By DONALD WITTKOWSKI
Boffo. Banner. Blockbuster.
In other words, it was a great summer season.
Although there were no champagne corks popping Thursday during the Sea Isle City Tourism Commission meeting, the board members did celebrate what is believed to be one of the best summers in years.
The principal reason for the bustling 2019 vacation season was the sun-soaked weather from Memorial Day weekend to Labor Day weekend, they said.
“I think the summer of 2019 was a banner season. It was one of our best weather summers in years. It was weather-driven, even more so than economics,” said James Bennett, the Tourism Commission chairman.
Mickey Coskey, the commission’s marketing consultant, told the board members that the summer was marked by “fantastic numbers from a tourism perspective.”
Echoing Bennett’s sentiments, Coskey pointed to the gorgeous weather as the main catalyst for Sea Isle’s big summer.
“We had an awesome summer,” she said.
Beach tag sales, considered a key indicator of the strength of the summer season, reflected Sea Isle’s big crowds. Through Labor Day, beach tag sales totaled $1,378,580, an increase of about $14,000 from 2018.
Coskey released figures Thursday showing that Sea Isle’s tourism website visitsicnj.com had significant gains in traffic, another sign of the successful summer season.
The number of visitors to the website jumped by 25 percent and the number of new users was up 26 percent. The number of sessions increased 25 percent and page views grew by more than 20 percent.
Web traffic continues to underscore the importance of mobile communications in reaching vacationers, Coskey said. Overall, 60 percent of the visitors used their cellphones to view the tourism website this summer. In comparison, 31 percent of the web visitors used their desktop computers and 9 percent used their tablets.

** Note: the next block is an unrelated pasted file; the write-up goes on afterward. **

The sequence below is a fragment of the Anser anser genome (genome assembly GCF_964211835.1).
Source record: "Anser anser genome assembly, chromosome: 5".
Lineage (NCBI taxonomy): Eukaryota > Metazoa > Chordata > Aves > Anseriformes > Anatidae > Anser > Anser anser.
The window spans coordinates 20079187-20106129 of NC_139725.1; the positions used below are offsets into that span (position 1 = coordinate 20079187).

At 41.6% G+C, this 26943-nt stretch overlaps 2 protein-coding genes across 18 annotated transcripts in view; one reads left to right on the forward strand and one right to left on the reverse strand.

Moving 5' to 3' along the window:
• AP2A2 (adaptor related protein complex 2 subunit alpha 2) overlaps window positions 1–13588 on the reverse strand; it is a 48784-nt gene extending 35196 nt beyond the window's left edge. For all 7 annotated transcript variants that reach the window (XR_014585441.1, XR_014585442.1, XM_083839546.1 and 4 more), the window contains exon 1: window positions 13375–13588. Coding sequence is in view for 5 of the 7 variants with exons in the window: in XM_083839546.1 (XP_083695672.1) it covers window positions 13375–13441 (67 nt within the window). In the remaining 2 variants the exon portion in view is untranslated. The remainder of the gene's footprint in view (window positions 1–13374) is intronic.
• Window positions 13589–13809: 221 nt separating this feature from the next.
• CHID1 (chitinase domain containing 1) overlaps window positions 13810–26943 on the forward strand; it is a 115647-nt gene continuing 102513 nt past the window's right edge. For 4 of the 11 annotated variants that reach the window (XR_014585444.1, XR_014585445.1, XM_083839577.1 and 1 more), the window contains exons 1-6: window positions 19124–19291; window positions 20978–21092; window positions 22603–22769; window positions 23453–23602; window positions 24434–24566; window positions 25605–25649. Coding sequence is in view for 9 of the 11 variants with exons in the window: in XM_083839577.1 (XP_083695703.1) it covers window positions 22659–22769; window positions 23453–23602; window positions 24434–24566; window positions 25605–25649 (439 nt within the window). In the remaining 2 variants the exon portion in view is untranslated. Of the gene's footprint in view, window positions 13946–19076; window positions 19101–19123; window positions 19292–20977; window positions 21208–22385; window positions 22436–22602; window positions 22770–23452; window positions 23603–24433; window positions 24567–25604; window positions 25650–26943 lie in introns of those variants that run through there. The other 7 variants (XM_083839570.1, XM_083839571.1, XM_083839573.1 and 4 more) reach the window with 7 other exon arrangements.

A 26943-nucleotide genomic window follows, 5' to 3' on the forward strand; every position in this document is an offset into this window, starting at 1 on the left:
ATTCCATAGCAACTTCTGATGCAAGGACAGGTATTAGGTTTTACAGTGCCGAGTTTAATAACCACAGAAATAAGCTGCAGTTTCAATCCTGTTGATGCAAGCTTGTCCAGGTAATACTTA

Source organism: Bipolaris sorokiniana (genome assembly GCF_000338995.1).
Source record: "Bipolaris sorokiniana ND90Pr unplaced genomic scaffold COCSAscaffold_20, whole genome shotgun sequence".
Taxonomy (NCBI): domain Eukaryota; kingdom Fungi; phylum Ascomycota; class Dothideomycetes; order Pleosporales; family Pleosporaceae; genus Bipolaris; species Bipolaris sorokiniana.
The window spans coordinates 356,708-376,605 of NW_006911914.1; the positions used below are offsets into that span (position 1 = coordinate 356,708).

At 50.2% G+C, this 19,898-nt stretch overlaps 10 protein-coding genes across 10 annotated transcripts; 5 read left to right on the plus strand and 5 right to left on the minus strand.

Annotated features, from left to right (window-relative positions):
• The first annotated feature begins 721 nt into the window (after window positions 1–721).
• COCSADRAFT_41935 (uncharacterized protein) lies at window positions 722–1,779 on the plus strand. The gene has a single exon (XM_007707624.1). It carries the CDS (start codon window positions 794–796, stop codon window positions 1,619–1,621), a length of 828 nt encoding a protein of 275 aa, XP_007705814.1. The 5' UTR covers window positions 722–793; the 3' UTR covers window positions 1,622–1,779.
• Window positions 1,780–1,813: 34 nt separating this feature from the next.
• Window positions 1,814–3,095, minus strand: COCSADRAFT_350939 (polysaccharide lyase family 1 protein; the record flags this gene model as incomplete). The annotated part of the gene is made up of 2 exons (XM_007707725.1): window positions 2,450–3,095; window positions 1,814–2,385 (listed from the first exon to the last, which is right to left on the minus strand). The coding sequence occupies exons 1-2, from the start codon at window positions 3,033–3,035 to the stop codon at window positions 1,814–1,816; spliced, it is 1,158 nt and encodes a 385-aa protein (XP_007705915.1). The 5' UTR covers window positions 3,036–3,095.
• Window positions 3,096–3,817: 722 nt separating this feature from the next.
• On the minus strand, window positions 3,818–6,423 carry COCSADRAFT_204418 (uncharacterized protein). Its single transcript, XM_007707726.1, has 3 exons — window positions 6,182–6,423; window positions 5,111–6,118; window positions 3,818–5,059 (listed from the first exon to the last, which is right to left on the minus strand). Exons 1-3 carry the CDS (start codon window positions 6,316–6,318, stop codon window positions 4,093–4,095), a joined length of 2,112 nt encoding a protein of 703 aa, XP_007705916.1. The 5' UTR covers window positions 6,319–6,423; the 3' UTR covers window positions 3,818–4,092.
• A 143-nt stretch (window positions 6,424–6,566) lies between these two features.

Women far outnumbered men in accessing the website, 57 percent to 43 percent, respectively. Those figures suggest that women are generally taking the lead role in planning summer vacations in Sea Isle.
Key parts of Sea Isle’s marketing strategy for 2019 mixed social media, internet videos and a combination of more traditional types of tourism advertising, such as billboards, the city’s visitors guide and rack cards. This year, Sea Isle gave out 45,000 visitor guides.
Sea Isle annually spends about $100,000 to $110,000 for its marketing campaign. The 2020 campaign will be rolled out in phases leading up to the summer season. The advertising and marketing blitz is intended to distinguish Sea Isle from other Jersey Shore towns in the fierce competition for tourism business.
“You need a multimedia approach when you’re doing your marketing program,” said Coskey, owner of the advertising, marketing and publishing firm Seven Mile Publishing & Creative.
On a typical summer weekend, about 50,000 to 60,000 visitors will pour into Sea Isle, compared to the town’s year-round population of 2,100. During peak summer days, such as the Fourth of July, the number of tourists will balloon to 65,000 to 75,000, city officials say.
While the 2019 summer season is barely over, the Tourism Commission is already plotting strategy to draw visitors to Sea Isle next year. The 2020 campaign will formally launch on New Year’s Day, said Diane Merson, Sea Isle’s tourism representative.
For the second year in a row, the marketing campaign will use the family-friendly slogan “Reconnect in Sea Isle!” The campaign will encourage visitors to post photos and videos on the city’s Facebook page that highlight their vacations. The idea is for friends and family members to show how they are “reconnecting” in Sea Isle.
In addition, on or around New Year’s Eve, the Tourism Commission will place a digital billboard on the Walt Whitman Bridge in Philadelphia to serve as an early invitation for visitors to come to the shore.
“We come out early to get a jump on the planning for summer vacations,” Coskey said of the billboard’s debut on New Year’s Eve.
The Tourism Commission will ratchet up its marketing campaign around Feb. 1 by placing two more strategically located billboards on the I-95 corridor in Philadelphia.
Sea Isle’s three billboards that were located in Philadelphia for the 2019 marketing campaign were seen by nearly 11 million people traveling to and from the shore, Coskey told the Tourism Commission.
“That’s huge,” Merson said in response.
The commission may use geofencing technology in 2020 at its billboard sites to enhance its marketing and advertising campaign. For instance, geofencing would track someone’s cellphone as they drove by the billboards and then would send them a Sea Isle tourism advertisement on their phone.
“It makes sense to use this technology for next year,” Coskey said.